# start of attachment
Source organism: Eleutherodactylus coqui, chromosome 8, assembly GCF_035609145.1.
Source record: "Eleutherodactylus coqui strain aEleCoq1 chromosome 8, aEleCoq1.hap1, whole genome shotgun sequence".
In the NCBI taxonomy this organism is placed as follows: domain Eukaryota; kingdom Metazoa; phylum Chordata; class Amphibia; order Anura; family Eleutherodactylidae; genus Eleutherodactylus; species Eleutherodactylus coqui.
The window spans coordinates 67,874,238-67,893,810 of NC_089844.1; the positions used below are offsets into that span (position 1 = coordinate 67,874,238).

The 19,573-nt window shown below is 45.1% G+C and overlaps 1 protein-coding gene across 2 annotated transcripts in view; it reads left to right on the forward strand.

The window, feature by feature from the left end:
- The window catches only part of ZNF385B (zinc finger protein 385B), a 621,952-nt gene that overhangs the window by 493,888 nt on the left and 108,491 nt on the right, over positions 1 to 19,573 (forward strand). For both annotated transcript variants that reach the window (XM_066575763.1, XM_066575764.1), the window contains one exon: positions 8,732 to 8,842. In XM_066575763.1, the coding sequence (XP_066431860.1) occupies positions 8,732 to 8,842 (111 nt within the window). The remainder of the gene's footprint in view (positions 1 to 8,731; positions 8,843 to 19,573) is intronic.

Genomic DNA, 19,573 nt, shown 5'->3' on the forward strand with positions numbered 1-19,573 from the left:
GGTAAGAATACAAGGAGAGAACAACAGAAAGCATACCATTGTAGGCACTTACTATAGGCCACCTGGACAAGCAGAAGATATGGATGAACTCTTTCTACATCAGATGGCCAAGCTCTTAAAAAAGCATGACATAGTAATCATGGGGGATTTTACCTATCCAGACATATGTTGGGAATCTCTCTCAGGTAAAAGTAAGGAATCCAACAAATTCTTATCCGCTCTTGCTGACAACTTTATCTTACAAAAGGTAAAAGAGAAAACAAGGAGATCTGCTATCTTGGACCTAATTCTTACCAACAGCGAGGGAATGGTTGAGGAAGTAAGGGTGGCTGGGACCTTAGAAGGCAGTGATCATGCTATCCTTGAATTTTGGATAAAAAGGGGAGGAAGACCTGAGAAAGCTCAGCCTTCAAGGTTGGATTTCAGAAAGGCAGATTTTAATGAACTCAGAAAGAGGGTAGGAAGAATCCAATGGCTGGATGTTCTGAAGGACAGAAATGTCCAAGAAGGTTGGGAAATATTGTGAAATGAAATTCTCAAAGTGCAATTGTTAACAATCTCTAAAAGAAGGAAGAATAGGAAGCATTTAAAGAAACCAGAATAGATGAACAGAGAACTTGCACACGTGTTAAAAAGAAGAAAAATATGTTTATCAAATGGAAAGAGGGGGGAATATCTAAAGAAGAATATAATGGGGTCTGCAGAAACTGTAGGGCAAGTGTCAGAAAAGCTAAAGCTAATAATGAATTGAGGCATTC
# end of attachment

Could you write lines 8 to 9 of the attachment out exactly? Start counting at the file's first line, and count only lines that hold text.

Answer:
Genomic DNA, 19,573 nt, shown 5'->3' on the forward strand with positions numbered 1-19,573 from the left:
GGTAAGAATACAAGGAGAGAACAACAGAAAGCATACCATTGTAGGCACTTACTATAGGCCACCTGGACAAGCAGAAGATATGGATGAACTCTTTCTACATCAGATGGCCAAGCTCTTAAAAAAGCATGACATAGTAATCATGGGGGATTTTACCTATCCAGACATATGTTGGGAATCTCTCTCAGGTAAAAGTAAGGAATCCAACAAATTCTTATCCGCTCTTGCTGACAACTTTATCTTACAAAAGGTAAAAGAGAAAACAAGGAGATCTGCTATCTTGGACCTAATTCTTACCAACAGCGAGGGAATGGTTGAGGAAGTAAGGGTGGCTGGGACCTTAGAAGGCAGTGATCATGCTATCCTTGAATTTTGGATAAAAAGGGGAGGAAGACCTGAGAAAGCTCAGCCTTCAAGGTTGGATTTCAGAAAGGCAGATTTTAATGAACTCAGAAAGAGGGTAGGAAGAATCCAATGGCTGGATGTTCTGAAGGACAGAAATGTCCAAGAAGGTTGGGAAATATTGTGAAATGAAATTCTCAAAGTGCAATTGTTAACAATCTCTAAAAGAAGGAAGAATAGGAAGCATTTAAAGAAACCAGAATAGATGAACAGAGAACTTGCACACGTGTTAAAAAGAAGAAAAATATGTTTATCAAATGGAAAGAGGGGGGAATATCTAAAGAAGAATATAATGGGGTCTGCAGAAACTGTAGGGCAAGTGTCAGAAAAGCTAAAGCTAATAATGAATTGAGGCATTC